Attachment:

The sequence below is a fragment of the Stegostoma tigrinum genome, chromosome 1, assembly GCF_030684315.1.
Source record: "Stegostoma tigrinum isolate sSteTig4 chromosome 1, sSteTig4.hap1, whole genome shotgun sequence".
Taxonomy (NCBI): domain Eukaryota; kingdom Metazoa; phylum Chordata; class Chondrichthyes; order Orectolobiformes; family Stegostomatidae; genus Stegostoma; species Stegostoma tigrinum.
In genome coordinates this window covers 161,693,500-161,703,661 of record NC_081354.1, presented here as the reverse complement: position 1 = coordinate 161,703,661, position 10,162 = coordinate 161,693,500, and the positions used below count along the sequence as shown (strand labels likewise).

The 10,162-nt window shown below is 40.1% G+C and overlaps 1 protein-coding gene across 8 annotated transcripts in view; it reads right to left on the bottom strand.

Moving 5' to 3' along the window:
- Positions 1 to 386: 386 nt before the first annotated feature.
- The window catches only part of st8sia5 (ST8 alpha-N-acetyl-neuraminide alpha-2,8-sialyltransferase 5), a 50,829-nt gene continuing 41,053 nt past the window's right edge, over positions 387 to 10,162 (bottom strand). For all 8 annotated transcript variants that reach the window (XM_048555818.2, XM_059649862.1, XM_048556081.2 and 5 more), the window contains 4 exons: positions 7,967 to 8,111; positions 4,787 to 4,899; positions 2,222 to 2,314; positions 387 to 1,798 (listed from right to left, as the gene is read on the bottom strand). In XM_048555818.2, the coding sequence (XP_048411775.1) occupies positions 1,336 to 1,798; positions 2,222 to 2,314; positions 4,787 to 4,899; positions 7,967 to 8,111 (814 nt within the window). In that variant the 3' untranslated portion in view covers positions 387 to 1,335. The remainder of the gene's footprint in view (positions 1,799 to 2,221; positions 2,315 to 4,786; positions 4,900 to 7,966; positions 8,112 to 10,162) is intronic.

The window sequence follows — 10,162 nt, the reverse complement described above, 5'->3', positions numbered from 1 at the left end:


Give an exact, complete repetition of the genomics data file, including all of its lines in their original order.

The sequence below is a fragment of the Stegostoma tigrinum genome, chromosome 1, assembly GCF_030684315.1.
Source record: "Stegostoma tigrinum isolate sSteTig4 chromosome 1, sSteTig4.hap1, whole genome shotgun sequence".
Taxonomy (NCBI): domain Eukaryota; kingdom Metazoa; phylum Chordata; class Chondrichthyes; order Orectolobiformes; family Stegostomatidae; genus Stegostoma; species Stegostoma tigrinum.
In genome coordinates this window covers 161,693,500-161,703,661 of record NC_081354.1, presented here as the reverse complement: position 1 = coordinate 161,703,661, position 10,162 = coordinate 161,693,500, and the positions used below count along the sequence as shown (strand labels likewise).

The 10,162-nt window shown below is 40.1% G+C and overlaps 1 protein-coding gene across 8 annotated transcripts in view; it reads right to left on the bottom strand.

Moving 5' to 3' along the window:
- Positions 1 to 386: 386 nt before the first annotated feature.
- The window catches only part of st8sia5 (ST8 alpha-N-acetyl-neuraminide alpha-2,8-sialyltransferase 5), a 50,829-nt gene continuing 41,053 nt past the window's right edge, over positions 387 to 10,162 (bottom strand). For all 8 annotated transcript variants that reach the window (XM_048555818.2, XM_059649862.1, XM_048556081.2 and 5 more), the window contains 4 exons: positions 7,967 to 8,111; positions 4,787 to 4,899; positions 2,222 to 2,314; positions 387 to 1,798 (listed from right to left, as the gene is read on the bottom strand). In XM_048555818.2, the coding sequence (XP_048411775.1) occupies positions 1,336 to 1,798; positions 2,222 to 2,314; positions 4,787 to 4,899; positions 7,967 to 8,111 (814 nt within the window). In that variant the 3' untranslated portion in view covers positions 387 to 1,335. The remainder of the gene's footprint in view (positions 1,799 to 2,221; positions 2,315 to 4,786; positions 4,900 to 7,966; positions 8,112 to 10,162) is intronic.

The window sequence follows — 10,162 nt, the reverse complement described above, 5'->3', positions numbered from 1 at the left end: